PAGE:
We’ve all been in situations when we meet someone for the first time and we instantly hit it off. We can’t put our finger on it, but we immediately like the other person. We feel at ease with each other and there is an immediate connection.
This type of connection doesn’t happen all the time. Normally, it takes longer to build this 'long term rapport'. However, when we do succeed, relationships can last a long time. We may not see each other for a long time; yet we can pick up from where we left off every time.
Having great connections with customers is what we all ultimately want. We need to saviour them, nurture them and develop more of them. So, how can we get there?
According to John Timperley (in his book ‘Network your way to success’), there are 6 steps we can take to build superb customer relationships.
- Acknowledge – We’re all familiar with the idea that first impressions count. This is where we meet someone for the first time and unconsciously check each other out. As a result, we decide if we want to have a conversation. When meeting potential customers, we need to show we are happy to meet them with a welcoming smile, pleasant greetings, good eye contact and a firm and friendly handshake.
- Understanding – As we lead into a conversation, we begin to learn about each other so it is natural both people form an opinion about the other person. So, we need to remember to keep an open-mind and focus on really listening and showing interest in the customer.
- Acceptance – The first 3 stages can happen in a single interaction. As a result, the acceptance stage can be a real make or break moment. This is when both parties decide if they will continue the conversation or perhaps progress to an appointment. I like to interpret this phase as the time when the possibility of an opportunity begins to open up.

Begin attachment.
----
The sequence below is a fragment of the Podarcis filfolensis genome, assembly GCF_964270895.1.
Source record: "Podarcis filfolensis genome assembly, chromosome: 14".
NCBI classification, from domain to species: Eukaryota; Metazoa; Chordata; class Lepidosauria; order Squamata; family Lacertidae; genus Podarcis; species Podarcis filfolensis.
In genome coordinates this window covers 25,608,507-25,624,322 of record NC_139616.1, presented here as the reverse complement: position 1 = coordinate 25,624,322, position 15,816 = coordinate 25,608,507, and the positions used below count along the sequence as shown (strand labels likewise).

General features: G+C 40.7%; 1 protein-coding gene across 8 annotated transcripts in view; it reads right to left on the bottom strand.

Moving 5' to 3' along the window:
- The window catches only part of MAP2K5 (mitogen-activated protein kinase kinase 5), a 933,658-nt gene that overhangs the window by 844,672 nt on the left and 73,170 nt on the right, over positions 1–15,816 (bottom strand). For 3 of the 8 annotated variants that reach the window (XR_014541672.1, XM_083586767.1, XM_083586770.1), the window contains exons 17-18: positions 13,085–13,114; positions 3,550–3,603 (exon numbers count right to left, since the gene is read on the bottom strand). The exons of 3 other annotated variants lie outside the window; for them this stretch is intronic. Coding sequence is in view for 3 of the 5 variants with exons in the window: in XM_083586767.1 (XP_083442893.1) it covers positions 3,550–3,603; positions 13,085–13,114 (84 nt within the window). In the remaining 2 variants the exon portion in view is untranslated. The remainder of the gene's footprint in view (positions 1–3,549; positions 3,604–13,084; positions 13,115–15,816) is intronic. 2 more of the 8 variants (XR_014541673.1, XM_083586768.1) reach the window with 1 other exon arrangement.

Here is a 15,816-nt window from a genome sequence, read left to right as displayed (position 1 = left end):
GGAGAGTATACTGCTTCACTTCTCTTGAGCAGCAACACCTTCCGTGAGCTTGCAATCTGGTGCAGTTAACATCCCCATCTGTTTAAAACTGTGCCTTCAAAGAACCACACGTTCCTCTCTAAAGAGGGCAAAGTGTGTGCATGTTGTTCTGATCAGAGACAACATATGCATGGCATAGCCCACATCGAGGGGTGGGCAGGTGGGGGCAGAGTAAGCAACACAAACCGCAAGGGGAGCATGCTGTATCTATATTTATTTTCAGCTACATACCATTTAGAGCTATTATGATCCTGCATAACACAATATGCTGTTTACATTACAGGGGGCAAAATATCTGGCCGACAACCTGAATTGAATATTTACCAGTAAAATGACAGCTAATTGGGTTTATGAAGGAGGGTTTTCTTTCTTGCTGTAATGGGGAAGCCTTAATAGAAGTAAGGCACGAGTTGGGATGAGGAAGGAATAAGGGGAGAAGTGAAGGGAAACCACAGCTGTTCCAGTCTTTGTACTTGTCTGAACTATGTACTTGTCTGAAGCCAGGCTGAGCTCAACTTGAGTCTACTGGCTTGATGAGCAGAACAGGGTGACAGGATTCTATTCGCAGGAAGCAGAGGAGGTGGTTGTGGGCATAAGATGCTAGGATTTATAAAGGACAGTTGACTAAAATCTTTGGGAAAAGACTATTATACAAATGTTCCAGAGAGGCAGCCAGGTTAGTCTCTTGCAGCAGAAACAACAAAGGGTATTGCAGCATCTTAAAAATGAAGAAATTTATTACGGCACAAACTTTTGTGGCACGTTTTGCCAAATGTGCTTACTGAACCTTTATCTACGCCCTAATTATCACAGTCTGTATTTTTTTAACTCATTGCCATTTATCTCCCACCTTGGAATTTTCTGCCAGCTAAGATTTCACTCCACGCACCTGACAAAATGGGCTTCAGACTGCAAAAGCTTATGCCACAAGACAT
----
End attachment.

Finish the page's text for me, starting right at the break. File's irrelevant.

- Respect – We can relate to the idea that “respect must be earned, not demanded”. Stage 4 is when the relationship starts to blossom and both people have something to bring to the party. There is an emotional tie and mutual respect between the two people, so the relationship becomes more secure.
- Trust – The fifth step comes when you have confidence in the other person and they have in you. There is an unspoken commitment between you. Your customer feels you will keep your promise and deliver what you said you will do, sorting out any problem if any arise.
- Bond – This is the point we all strive to reach with our clients. It is when there is a firm level of respect and trust between both parties, with each person feeling they can rely on the other.
No matter how great it can feel to get to this point of the relationship, it’s important to never allow ourselves to become complacent and take our customers for granted. Because if we break the bond, it is far more difficult to repair.